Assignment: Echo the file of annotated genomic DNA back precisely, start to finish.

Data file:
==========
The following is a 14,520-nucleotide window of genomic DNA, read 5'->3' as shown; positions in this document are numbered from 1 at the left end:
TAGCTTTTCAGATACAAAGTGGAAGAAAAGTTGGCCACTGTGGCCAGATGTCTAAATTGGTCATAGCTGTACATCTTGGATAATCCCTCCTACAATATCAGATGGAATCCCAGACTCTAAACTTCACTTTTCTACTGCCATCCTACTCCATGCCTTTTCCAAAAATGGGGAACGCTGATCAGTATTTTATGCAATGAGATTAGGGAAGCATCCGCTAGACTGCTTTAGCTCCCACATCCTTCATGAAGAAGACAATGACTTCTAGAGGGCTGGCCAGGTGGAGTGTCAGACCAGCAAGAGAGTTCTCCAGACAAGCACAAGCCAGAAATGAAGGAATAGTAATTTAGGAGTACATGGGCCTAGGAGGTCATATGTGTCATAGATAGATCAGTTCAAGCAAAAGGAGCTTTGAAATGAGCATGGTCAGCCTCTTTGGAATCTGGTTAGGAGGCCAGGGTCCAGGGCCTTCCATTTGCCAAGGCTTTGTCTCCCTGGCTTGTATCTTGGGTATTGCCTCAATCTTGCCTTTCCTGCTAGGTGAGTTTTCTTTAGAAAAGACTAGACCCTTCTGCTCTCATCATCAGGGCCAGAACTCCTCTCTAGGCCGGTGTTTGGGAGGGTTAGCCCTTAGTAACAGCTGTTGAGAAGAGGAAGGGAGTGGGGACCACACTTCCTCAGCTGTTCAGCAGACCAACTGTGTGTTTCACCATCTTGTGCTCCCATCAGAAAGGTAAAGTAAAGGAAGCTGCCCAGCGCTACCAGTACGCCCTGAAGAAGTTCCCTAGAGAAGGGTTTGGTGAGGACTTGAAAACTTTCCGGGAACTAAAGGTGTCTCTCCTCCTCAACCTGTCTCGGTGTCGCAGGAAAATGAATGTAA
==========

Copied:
The following is a 14,520-nucleotide window of genomic DNA, read 5'->3' as shown; positions in this document are numbered from 1 at the left end:
TAGCTTTTCAGATACAAAGTGGAAGAAAAGTTGGCCACTGTGGCCAGATGTCTAAATTGGTCATAGCTGTACATCTTGGATAATCCCTCCTACAATATCAGATGGAATCCCAGACTCTAAACTTCACTTTTCTACTGCCATCCTACTCCATGCCTTTTCCAAAAATGGGGAACGCTGATCAGTATTTTATGCAATGAGATTAGGGAAGCATCCGCTAGACTGCTTTAGCTCCCACATCCTTCATGAAGAAGACAATGACTTCTAGAGGGCTGGCCAGGTGGAGTGTCAGACCAGCAAGAGAGTTCTCCAGACAAGCACAAGCCAGAAATGAAGGAATAGTAATTTAGGAGTACATGGGCCTAGGAGGTCATATGTGTCATAGATAGATCAGTTCAAGCAAAAGGAGCTTTGAAATGAGCATGGTCAGCCTCTTTGGAATCTGGTTAGGAGGCCAGGGTCCAGGGCCTTCCATTTGCCAAGGCTTTGTCTCCCTGGCTTGTATCTTGGGTATTGCCTCAATCTTGCCTTTCCTGCTAGGTGAGTTTTCTTTAGAAAAGACTAGACCCTTCTGCTCTCATCATCAGGGCCAGAACTCCTCTCTAGGCCGGTGTTTGGGAGGGTTAGCCCTTAGTAACAGCTGTTGAGAAGAGGAAGGGAGTGGGGACCACACTTCCTCAGCTGTTCAGCAGACCAACTGTGTGTTTCACCATCTTGTGCTCCCATCAGAAAGGTAAAGTAAAGGAAGCTGCCCAGCGCTACCAGTACGCCCTGAAGAAGTTCCCTAGAGAAGGGTTTGGTGAGGACTTGAAAACTTTCCGGGAACTAAAGGTGTCTCTCCTCCTCAACCTGTCTCGGTGTCGCAGGAAAATGAATGTAA